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Engineering School, Life Balance, And The Student Experience

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Conference

2006 Annual Conference & Exposition

Location

Chicago, Illinois

Publication Date

June 18, 2006

Start Date

June 18, 2006

End Date

June 21, 2006

ISSN

2153-5965

Conference Session

Knowing Our Students I

Tagged Division

Educational Research and Methods

Page Count

13

Page Numbers

11.573.1 - 11.573.13

Permanent URL

https://peer.asee.org/568

Download Count

38

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Paper Authors

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Heidi Loshbaugh Colorado School of Mines

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HEIDI G. LOSHBAUGH is an Assistant Research Professor for the Center for the Advancement of Engineering Education at Colorado School of Mines. She holds a Doctorate, Master’s Degree, and Bachelor’s Degree from the University of Denver. Dr. Loshbaugh taught in CSM’s Engineering Design program, for which she developed extensive course and faculty-support materials, and designed and implemented a leadership course. She also has experience in international education, corporate training and coaching, and academic editing.

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Tawni Hoeglund Colorado School of Mines

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TAWNI J. HOEGLUND is a Research Associate with the Center for the Advancement of Engineering Education at Colorado School of Mines. She holds a Ph.D. in Counseling Psychology from the University of Minnesota and a Bachelor of Science Degree in Computer Science and Electrical Engineering from Colorado State University. Dr. Hoeglund practiced as a counselor in CSM's campus Student Services division before joining the CAEE to develop applications for the study's Mixed-Methods approach to gaining understanding of the undergraduate engineering experience.

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Ruth Streveler Colorado School of Mines

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RUTH A. STREVELER is the Director of the Center for Engineering Education at the Colorado School of Mines and Research Associate Professor in Academic Affairs. Dr. Streveler holds a Ph.D. in Educational Psychology from the University of Hawaii at Manoa, Master of Science in Zoology from the Ohio State University, and a Bachelor of Arts in Biology from Indiana University at Bloomington. She is co-principle investigator of three NSF-sponsored projects: Developing an Outcomes Assessment Instrument for Identifying Engineering Student Misconceptions in Thermal and Transport Sciences (DUE - 0127806), Center for the Advancement of Engineering Education (ESI-0227558), and Rigorous Research in Engineering Education: Creating a Community of Practice (DUE-0341127).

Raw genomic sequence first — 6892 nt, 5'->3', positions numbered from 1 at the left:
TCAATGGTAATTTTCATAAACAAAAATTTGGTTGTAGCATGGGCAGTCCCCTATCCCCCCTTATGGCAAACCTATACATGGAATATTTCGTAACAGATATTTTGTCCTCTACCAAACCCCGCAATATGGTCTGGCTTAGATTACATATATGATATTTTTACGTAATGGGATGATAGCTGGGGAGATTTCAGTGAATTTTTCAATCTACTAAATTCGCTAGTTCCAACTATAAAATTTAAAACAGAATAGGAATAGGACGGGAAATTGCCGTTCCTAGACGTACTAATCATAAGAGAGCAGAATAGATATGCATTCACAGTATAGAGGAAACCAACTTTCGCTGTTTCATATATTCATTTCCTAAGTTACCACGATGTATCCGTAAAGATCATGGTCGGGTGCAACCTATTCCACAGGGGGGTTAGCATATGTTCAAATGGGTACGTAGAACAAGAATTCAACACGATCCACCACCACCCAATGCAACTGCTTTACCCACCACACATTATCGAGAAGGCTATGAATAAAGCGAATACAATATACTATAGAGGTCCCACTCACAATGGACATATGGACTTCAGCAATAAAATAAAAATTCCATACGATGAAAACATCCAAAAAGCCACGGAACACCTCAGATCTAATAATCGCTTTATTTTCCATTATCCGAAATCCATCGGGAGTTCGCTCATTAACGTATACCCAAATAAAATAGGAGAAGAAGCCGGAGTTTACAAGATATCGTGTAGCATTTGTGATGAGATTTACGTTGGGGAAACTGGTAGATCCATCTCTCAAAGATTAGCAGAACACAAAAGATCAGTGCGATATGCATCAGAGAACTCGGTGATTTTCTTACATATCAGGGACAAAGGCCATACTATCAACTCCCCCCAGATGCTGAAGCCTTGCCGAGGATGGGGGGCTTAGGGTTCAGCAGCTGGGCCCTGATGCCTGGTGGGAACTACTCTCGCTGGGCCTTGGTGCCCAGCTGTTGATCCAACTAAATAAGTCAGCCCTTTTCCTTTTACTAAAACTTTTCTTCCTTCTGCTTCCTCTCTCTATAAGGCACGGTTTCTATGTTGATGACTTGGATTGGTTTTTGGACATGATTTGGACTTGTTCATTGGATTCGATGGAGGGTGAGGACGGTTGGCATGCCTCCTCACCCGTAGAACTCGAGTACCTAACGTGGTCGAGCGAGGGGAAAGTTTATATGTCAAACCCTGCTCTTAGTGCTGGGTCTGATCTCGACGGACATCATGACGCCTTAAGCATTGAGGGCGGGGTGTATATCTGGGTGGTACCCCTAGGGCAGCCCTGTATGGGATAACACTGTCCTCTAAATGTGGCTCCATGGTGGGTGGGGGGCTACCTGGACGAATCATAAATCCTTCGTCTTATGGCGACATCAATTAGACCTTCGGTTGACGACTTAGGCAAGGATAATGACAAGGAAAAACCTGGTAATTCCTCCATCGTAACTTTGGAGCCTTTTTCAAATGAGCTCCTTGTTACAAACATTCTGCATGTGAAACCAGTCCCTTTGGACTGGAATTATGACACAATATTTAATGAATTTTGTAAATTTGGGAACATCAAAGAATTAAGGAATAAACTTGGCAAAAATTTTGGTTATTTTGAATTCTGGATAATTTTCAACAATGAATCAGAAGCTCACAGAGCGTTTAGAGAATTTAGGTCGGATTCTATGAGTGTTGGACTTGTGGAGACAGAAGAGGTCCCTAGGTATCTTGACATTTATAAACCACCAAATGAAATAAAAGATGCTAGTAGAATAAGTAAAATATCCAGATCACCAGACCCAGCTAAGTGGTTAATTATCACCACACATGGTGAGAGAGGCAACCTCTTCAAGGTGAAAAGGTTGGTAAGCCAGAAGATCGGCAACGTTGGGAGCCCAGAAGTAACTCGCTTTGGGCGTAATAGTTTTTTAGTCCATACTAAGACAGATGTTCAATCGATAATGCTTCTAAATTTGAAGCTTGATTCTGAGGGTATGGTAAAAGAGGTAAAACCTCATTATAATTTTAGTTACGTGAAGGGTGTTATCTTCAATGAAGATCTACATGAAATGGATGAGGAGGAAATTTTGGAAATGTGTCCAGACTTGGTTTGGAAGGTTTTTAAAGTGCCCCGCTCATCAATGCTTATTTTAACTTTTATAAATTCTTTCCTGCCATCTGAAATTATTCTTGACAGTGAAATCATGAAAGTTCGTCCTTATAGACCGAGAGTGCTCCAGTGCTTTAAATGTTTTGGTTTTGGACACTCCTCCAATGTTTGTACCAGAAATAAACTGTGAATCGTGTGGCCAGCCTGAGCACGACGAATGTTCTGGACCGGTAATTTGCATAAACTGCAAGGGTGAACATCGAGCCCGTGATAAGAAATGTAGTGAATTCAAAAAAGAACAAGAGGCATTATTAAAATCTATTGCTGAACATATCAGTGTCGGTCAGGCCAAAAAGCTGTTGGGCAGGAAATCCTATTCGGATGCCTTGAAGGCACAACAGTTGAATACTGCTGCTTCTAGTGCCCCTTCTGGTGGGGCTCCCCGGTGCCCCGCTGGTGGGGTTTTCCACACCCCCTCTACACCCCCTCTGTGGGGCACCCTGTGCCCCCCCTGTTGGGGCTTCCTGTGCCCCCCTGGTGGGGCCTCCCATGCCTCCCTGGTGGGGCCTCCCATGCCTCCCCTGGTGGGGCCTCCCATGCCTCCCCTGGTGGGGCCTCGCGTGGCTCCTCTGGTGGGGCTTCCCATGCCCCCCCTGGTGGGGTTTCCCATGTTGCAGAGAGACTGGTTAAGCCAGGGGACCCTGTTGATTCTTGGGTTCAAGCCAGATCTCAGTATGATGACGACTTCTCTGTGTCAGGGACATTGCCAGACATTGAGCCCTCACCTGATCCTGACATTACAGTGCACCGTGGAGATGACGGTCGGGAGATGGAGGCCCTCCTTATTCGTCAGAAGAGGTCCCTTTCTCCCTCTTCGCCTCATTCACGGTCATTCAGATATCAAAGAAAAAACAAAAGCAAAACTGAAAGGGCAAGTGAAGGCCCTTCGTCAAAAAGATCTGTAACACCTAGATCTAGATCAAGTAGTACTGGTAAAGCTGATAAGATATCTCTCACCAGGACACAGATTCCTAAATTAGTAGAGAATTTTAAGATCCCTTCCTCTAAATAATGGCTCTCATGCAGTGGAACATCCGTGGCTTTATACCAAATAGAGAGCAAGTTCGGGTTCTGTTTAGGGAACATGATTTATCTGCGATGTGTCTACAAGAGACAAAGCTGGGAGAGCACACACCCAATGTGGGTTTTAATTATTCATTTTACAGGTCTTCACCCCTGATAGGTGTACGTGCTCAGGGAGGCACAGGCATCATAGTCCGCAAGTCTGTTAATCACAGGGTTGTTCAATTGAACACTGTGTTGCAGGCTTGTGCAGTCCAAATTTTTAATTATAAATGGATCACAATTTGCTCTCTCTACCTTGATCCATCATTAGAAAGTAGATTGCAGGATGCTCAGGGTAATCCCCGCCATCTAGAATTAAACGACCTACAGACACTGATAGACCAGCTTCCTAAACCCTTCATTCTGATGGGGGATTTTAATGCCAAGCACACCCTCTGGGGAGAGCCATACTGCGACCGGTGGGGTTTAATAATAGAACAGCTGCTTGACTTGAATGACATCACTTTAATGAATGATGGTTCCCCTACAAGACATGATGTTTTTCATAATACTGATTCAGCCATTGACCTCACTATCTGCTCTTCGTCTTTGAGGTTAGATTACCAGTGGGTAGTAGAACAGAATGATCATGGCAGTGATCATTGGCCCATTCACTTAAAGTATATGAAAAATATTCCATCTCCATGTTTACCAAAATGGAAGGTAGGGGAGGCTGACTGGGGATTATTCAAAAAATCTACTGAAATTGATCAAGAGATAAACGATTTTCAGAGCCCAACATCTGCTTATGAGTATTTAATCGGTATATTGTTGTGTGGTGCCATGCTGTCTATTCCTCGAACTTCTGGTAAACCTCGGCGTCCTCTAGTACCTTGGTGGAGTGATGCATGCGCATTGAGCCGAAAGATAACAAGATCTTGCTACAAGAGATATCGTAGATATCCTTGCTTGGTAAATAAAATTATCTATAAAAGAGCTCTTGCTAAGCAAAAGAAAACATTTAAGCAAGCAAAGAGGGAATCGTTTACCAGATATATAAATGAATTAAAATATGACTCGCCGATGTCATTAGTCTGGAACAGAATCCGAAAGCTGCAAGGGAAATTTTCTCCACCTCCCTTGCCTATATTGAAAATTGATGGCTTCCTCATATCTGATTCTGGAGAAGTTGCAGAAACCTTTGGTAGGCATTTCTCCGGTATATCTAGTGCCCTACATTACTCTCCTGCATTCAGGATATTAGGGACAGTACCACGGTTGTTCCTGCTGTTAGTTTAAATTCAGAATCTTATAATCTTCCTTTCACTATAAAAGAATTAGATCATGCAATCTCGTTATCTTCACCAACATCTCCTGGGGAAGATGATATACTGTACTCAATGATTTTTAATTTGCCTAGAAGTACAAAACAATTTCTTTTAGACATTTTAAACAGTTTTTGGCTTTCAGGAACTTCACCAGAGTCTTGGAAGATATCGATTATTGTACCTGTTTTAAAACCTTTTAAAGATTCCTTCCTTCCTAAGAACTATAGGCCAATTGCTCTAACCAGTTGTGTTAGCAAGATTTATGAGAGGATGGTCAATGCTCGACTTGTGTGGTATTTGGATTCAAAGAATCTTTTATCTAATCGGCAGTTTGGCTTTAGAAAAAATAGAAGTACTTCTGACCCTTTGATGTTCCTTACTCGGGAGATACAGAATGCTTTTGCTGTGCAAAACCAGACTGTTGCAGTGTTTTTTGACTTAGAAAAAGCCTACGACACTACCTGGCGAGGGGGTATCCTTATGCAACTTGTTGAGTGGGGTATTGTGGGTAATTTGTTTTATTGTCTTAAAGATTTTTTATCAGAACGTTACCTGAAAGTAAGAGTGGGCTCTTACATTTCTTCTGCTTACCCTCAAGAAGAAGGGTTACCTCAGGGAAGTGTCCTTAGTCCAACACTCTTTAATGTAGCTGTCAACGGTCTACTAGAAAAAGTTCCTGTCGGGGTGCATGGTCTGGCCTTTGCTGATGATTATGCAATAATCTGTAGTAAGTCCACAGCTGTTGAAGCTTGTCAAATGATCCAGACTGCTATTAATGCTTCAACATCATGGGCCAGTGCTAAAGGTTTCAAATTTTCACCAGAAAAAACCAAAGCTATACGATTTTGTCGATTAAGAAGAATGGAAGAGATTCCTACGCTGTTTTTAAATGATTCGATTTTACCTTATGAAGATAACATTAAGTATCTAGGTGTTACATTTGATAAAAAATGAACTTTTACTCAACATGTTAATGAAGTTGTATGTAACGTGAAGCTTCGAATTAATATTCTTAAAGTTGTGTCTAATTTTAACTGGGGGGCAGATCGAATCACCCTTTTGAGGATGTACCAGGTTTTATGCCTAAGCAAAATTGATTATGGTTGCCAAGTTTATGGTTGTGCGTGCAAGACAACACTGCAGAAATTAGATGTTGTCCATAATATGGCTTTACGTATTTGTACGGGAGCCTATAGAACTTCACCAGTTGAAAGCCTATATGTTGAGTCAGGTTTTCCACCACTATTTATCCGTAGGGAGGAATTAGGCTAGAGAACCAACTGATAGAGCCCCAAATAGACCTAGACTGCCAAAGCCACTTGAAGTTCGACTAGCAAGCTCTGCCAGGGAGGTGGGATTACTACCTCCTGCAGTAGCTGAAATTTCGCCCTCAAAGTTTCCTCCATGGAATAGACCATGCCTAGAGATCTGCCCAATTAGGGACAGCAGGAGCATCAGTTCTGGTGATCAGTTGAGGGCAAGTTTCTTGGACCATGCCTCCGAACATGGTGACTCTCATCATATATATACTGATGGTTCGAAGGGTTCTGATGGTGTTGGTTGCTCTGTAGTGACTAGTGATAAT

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Kimberley Breaux

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KIMBERLEY R. BREAUX has collaborated with CSM in the Academic Pathways Study as an ethnographer and interviewer. She holds a Master’s in Business Administration in Accounting, Finance, and International Business from Regis University, Denver, a Bachelor of Arts in Science and Psychology from University of Missouri-Columbia, and is completing a Master’s in Counseling Psychology, from Regis. She has extensive corporate experience in finance and human services.

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Abstract
NOTE: The first page of text has been automatically extracted and included below in lieu of an abstract